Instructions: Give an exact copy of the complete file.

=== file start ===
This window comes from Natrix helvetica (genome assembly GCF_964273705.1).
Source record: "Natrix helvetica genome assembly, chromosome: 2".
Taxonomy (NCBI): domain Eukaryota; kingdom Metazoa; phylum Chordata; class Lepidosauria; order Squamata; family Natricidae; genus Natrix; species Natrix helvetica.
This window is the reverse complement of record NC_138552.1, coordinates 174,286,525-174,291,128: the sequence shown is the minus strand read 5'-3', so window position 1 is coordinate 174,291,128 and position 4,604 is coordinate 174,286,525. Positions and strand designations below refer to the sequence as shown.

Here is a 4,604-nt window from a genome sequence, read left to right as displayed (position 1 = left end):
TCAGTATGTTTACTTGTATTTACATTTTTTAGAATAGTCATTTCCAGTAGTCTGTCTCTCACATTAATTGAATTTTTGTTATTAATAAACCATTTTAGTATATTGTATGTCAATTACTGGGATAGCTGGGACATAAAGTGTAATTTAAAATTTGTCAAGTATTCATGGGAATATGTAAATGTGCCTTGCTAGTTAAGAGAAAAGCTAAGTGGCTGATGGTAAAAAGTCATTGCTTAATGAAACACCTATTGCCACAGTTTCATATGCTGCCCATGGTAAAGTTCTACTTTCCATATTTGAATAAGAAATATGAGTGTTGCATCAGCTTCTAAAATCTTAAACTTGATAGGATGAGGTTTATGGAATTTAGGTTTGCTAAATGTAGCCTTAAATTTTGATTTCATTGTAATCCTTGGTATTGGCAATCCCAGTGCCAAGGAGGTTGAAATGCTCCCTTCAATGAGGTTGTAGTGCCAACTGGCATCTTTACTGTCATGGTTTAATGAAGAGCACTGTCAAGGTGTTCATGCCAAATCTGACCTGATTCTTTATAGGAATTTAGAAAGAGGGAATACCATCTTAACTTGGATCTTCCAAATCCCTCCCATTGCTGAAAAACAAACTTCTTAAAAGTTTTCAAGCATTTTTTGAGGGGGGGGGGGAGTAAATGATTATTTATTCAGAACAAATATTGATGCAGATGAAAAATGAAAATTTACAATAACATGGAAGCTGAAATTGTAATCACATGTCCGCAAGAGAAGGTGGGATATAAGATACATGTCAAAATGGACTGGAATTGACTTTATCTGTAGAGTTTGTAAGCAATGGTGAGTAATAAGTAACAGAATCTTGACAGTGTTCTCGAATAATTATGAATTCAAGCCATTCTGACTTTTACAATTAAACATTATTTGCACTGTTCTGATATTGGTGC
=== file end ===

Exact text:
This window comes from Natrix helvetica (genome assembly GCF_964273705.1).
Source record: "Natrix helvetica genome assembly, chromosome: 2".
Taxonomy (NCBI): domain Eukaryota; kingdom Metazoa; phylum Chordata; class Lepidosauria; order Squamata; family Natricidae; genus Natrix; species Natrix helvetica.
This window is the reverse complement of record NC_138552.1, coordinates 174,286,525-174,291,128: the sequence shown is the minus strand read 5'-3', so window position 1 is coordinate 174,291,128 and position 4,604 is coordinate 174,286,525. Positions and strand designations below refer to the sequence as shown.

Here is a 4,604-nt window from a genome sequence, read left to right as displayed (position 1 = left end):
TCAGTATGTTTACTTGTATTTACATTTTTTAGAATAGTCATTTCCAGTAGTCTGTCTCTCACATTAATTGAATTTTTGTTATTAATAAACCATTTTAGTATATTGTATGTCAATTACTGGGATAGCTGGGACATAAAGTGTAATTTAAAATTTGTCAAGTATTCATGGGAATATGTAAATGTGCCTTGCTAGTTAAGAGAAAAGCTAAGTGGCTGATGGTAAAAAGTCATTGCTTAATGAAACACCTATTGCCACAGTTTCATATGCTGCCCATGGTAAAGTTCTACTTTCCATATTTGAATAAGAAATATGAGTGTTGCATCAGCTTCTAAAATCTTAAACTTGATAGGATGAGGTTTATGGAATTTAGGTTTGCTAAATGTAGCCTTAAATTTTGATTTCATTGTAATCCTTGGTATTGGCAATCCCAGTGCCAAGGAGGTTGAAATGCTCCCTTCAATGAGGTTGTAGTGCCAACTGGCATCTTTACTGTCATGGTTTAATGAAGAGCACTGTCAAGGTGTTCATGCCAAATCTGACCTGATTCTTTATAGGAATTTAGAAAGAGGGAATACCATCTTAACTTGGATCTTCCAAATCCCTCCCATTGCTGAAAAACAAACTTCTTAAAAGTTTTCAAGCATTTTTTGAGGGGGGGGGGGAGTAAATGATTATTTATTCAGAACAAATATTGATGCAGATGAAAAATGAAAATTTACAATAACATGGAAGCTGAAATTGTAATCACATGTCCGCAAGAGAAGGTGGGATATAAGATACATGTCAAAATGGACTGGAATTGACTTTATCTGTAGAGTTTGTAAGCAATGGTGAGTAATAAGTAACAGAATCTTGACAGTGTTCTCGAATAATTATGAATTCAAGCCATTCTGACTTTTACAATTAAACATTATTTGCACTGTTCTGATATTGGTGC